Kazimir Malevich and El Lissitzky both have a black square on the sleeves of their jackets, displaying their union in the UNOVIS group (early 1920s), a collective that practiced the principles of Malevich's Suprematism

Malevich divided the progression of Suprematism into three stages: "black," "colored," and "white." The black phase marked the beginnings of the movement, and the 'zero degree' of painting, as exemplified by Black Square. The colored stage, sometimes referred to as Dynamic Suprematism, focused on the use of color and shape to create the sensation of movement in space. This was pursued in depth by Ilya Chasnik, El Lissitzky and Alexander Rodchenko; El Lissitzky was particularly influenced by Malevich and developed his own personal style of Suprematism, which he called 'Proun'. The culmination of Suprematism can be seen in the white stage, exhibited by Malevich during the Tenth State Exhibition: Non-objective Creation and Suprematism in 1919. His masterpiece, White on White (1918), dispensed with form entirely, representing only "the idea." This work provoked responses from other artists that led to new ventures, such as Alexander Rodchenko's Constructivist exploration of the roles of specific materials in his Black on Black series (1919).

Later Developments

As time went on, the movement's spiritual undertones increasingly defined it, and although these put it in jeopardy following the Russian Revolution of 1917, the tolerant attitude of the early Communists ensured that its influence continued. By the late 1920s, however, attitudes had changed, and the movement lost much of its popularity at home, especially after being condemned by the Stalinists (Socialist Realism became the only allowed style). Between 1919 and 1927, Malevich stopped painting altogether to devote himself to his theoretical writings, and following a long hiatus, he even returned to representational painting.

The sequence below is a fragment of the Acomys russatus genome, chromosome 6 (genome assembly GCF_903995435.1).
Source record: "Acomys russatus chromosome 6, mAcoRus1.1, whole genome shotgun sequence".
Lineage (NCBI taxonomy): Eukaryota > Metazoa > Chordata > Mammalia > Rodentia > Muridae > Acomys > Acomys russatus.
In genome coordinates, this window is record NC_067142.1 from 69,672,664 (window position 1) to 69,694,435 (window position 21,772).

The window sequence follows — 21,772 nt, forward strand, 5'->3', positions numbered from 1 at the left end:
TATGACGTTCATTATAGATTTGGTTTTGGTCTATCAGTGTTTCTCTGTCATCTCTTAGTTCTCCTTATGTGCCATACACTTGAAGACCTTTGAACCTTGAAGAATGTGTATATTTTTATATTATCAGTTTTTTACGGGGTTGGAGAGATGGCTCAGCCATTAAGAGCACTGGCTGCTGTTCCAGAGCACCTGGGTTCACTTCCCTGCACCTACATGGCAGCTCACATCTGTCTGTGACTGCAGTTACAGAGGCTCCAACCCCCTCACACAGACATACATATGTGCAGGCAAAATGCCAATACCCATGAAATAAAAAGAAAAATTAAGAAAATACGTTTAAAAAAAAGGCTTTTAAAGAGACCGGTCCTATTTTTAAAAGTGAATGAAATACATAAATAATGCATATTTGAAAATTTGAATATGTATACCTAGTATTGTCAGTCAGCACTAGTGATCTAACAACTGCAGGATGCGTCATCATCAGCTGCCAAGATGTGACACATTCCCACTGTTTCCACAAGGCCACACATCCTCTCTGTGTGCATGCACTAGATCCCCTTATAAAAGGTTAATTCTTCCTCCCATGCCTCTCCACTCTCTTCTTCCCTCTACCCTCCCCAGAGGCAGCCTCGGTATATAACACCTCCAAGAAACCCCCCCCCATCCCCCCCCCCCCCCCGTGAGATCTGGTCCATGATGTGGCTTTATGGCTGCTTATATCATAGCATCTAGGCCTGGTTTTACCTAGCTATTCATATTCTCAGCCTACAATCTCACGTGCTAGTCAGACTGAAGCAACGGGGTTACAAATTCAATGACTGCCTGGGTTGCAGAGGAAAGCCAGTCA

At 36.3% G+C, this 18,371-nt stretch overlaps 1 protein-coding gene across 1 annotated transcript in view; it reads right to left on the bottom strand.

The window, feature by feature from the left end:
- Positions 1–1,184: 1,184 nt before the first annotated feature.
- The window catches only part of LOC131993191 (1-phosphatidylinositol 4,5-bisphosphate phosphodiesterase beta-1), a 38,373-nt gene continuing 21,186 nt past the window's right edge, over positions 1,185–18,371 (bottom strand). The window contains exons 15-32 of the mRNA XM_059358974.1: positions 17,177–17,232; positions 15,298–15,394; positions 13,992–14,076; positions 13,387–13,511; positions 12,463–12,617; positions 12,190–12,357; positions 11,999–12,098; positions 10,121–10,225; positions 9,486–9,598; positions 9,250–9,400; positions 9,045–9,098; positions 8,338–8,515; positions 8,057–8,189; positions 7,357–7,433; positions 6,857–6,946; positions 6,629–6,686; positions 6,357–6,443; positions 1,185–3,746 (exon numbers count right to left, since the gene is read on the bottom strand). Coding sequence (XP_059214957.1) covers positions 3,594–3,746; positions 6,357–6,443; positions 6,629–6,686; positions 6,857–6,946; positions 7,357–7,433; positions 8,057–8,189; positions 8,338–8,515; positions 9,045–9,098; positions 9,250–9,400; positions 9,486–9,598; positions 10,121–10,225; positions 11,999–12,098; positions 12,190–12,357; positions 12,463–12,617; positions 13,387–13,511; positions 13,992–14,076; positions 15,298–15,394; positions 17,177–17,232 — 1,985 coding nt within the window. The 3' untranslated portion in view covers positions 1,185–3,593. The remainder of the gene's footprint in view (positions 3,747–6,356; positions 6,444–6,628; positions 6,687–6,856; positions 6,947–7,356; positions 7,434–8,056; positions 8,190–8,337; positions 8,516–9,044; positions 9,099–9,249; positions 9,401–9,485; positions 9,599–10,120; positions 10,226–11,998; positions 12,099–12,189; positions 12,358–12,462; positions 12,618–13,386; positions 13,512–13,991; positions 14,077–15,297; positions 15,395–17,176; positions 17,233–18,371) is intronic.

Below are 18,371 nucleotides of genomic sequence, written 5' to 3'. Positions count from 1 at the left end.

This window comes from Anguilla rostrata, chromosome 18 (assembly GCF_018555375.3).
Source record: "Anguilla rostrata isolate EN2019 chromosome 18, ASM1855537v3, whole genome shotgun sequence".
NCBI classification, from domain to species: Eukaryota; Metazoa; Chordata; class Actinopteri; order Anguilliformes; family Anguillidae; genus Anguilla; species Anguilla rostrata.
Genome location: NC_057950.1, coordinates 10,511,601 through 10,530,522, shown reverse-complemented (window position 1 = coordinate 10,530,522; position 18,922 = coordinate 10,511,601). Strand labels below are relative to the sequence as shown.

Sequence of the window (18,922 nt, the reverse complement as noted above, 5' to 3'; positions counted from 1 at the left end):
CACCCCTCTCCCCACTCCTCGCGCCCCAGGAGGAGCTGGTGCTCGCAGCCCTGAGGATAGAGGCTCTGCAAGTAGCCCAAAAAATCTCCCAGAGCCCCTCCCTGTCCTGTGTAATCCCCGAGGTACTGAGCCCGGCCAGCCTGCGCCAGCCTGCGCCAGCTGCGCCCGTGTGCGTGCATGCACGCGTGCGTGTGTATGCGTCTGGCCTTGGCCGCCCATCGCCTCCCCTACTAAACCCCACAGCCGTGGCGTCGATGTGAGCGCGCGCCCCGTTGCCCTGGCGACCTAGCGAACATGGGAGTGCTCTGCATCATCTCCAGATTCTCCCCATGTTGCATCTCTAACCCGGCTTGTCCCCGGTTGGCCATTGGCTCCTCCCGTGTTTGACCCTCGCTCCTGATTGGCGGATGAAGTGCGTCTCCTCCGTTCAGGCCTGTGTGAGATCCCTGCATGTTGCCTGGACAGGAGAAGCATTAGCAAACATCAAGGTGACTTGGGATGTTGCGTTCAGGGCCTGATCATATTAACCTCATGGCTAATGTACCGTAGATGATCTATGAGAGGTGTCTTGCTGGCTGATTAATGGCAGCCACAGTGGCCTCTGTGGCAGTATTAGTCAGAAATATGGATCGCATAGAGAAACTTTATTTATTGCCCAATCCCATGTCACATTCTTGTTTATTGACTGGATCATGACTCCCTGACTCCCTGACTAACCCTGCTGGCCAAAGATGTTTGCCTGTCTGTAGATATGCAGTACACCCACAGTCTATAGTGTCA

Although Malevich's esoteric concepts prevented the movement itself from gaining widespread appeal, their implications have been far-reaching in the realm of abstract art. Indeed, his desire to create a transcendental art, one that can help viewers reach a higher understanding, is an aspiration one can trace in much later abstract art. It is present in the ideas Wassily Kandinsky outlines in his book Concerning the Spiritual in Art (1912), as well as the Theosophy-inspired geometric abstraction of Piet Mondrian.